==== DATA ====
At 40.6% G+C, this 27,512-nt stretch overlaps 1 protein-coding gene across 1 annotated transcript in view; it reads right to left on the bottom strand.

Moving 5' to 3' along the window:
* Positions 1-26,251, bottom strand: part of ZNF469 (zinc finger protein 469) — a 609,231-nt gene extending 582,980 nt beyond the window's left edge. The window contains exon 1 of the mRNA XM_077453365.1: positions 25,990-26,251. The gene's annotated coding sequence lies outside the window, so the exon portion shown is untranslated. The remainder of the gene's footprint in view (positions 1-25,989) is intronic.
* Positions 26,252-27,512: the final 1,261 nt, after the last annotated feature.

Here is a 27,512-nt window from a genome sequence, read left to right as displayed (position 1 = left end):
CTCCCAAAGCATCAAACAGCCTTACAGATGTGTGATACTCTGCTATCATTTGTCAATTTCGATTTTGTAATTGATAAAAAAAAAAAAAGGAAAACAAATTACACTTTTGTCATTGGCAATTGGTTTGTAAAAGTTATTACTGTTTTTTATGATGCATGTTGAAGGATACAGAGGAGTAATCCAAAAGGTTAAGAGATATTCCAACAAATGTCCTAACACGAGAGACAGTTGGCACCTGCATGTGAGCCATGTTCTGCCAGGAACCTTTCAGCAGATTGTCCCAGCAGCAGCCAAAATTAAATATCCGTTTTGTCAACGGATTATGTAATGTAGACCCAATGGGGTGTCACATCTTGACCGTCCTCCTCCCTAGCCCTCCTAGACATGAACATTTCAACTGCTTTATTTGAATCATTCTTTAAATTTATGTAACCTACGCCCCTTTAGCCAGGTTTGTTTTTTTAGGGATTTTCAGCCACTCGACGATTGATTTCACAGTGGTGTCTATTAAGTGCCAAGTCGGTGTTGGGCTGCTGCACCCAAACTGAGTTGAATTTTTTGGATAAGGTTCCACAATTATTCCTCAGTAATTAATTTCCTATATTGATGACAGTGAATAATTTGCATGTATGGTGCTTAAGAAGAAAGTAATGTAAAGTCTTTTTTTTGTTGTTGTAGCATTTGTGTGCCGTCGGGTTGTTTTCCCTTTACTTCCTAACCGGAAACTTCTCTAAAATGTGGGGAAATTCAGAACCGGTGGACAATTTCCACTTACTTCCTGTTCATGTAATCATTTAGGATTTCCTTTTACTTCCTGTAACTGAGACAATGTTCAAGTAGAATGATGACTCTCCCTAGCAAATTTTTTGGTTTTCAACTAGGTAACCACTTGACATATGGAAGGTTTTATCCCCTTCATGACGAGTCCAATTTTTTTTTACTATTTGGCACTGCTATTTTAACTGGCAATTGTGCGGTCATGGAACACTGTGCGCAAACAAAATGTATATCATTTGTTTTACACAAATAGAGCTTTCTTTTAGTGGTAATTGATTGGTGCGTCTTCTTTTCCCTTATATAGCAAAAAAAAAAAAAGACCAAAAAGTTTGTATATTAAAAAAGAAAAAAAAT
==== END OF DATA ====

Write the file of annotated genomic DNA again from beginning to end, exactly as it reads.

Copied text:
At 40.6% G+C, this 27,512-nt stretch overlaps 1 protein-coding gene across 1 annotated transcript in view; it reads right to left on the bottom strand.

Moving 5' to 3' along the window:
* Positions 1-26,251, bottom strand: part of ZNF469 (zinc finger protein 469) — a 609,231-nt gene extending 582,980 nt beyond the window's left edge. The window contains exon 1 of the mRNA XM_077453365.1: positions 25,990-26,251. The gene's annotated coding sequence lies outside the window, so the exon portion shown is untranslated. The remainder of the gene's footprint in view (positions 1-25,989) is intronic.
* Positions 26,252-27,512: the final 1,261 nt, after the last annotated feature.

Here is a 27,512-nt window from a genome sequence, read left to right as displayed (position 1 = left end):
CTCCCAAAGCATCAAACAGCCTTACAGATGTGTGATACTCTGCTATCATTTGTCAATTTCGATTTTGTAATTGATAAAAAAAAAAAAAGGAAAACAAATTACACTTTTGTCATTGGCAATTGGTTTGTAAAAGTTATTACTGTTTTTTATGATGCATGTTGAAGGATACAGAGGAGTAATCCAAAAGGTTAAGAGATATTCCAACAAATGTCCTAACACGAGAGACAGTTGGCACCTGCATGTGAGCCATGTTCTGCCAGGAACCTTTCAGCAGATTGTCCCAGCAGCAGCCAAAATTAAATATCCGTTTTGTCAACGGATTATGTAATGTAGACCCAATGGGGTGTCACATCTTGACCGTCCTCCTCCCTAGCCCTCCTAGACATGAACATTTCAACTGCTTTATTTGAATCATTCTTTAAATTTATGTAACCTACGCCCCTTTAGCCAGGTTTGTTTTTTTAGGGATTTTCAGCCACTCGACGATTGATTTCACAGTGGTGTCTATTAAGTGCCAAGTCGGTGTTGGGCTGCTGCACCCAAACTGAGTTGAATTTTTTGGATAAGGTTCCACAATTATTCCTCAGTAATTAATTTCCTATATTGATGACAGTGAATAATTTGCATGTATGGTGCTTAAGAAGAAAGTAATGTAAAGTCTTTTTTTTGTTGTTGTAGCATTTGTGTGCCGTCGGGTTGTTTTCCCTTTACTTCCTAACCGGAAACTTCTCTAAAATGTGGGGAAATTCAGAACCGGTGGACAATTTCCACTTACTTCCTGTTCATGTAATCATTTAGGATTTCCTTTTACTTCCTGTAACTGAGACAATGTTCAAGTAGAATGATGACTCTCCCTAGCAAATTTTTTGGTTTTCAACTAGGTAACCACTTGACATATGGAAGGTTTTATCCCCTTCATGACGAGTCCAATTTTTTTTTACTATTTGGCACTGCTATTTTAACTGGCAATTGTGCGGTCATGGAACACTGTGCGCAAACAAAATGTATATCATTTGTTTTACACAAATAGAGCTTTCTTTTAGTGGTAATTGATTGGTGCGTCTTCTTTTCCCTTATATAGCAAAAAAAAAAAAAGACCAAAAAGTTTGTATATTAAAAAAGAAAAAAAAT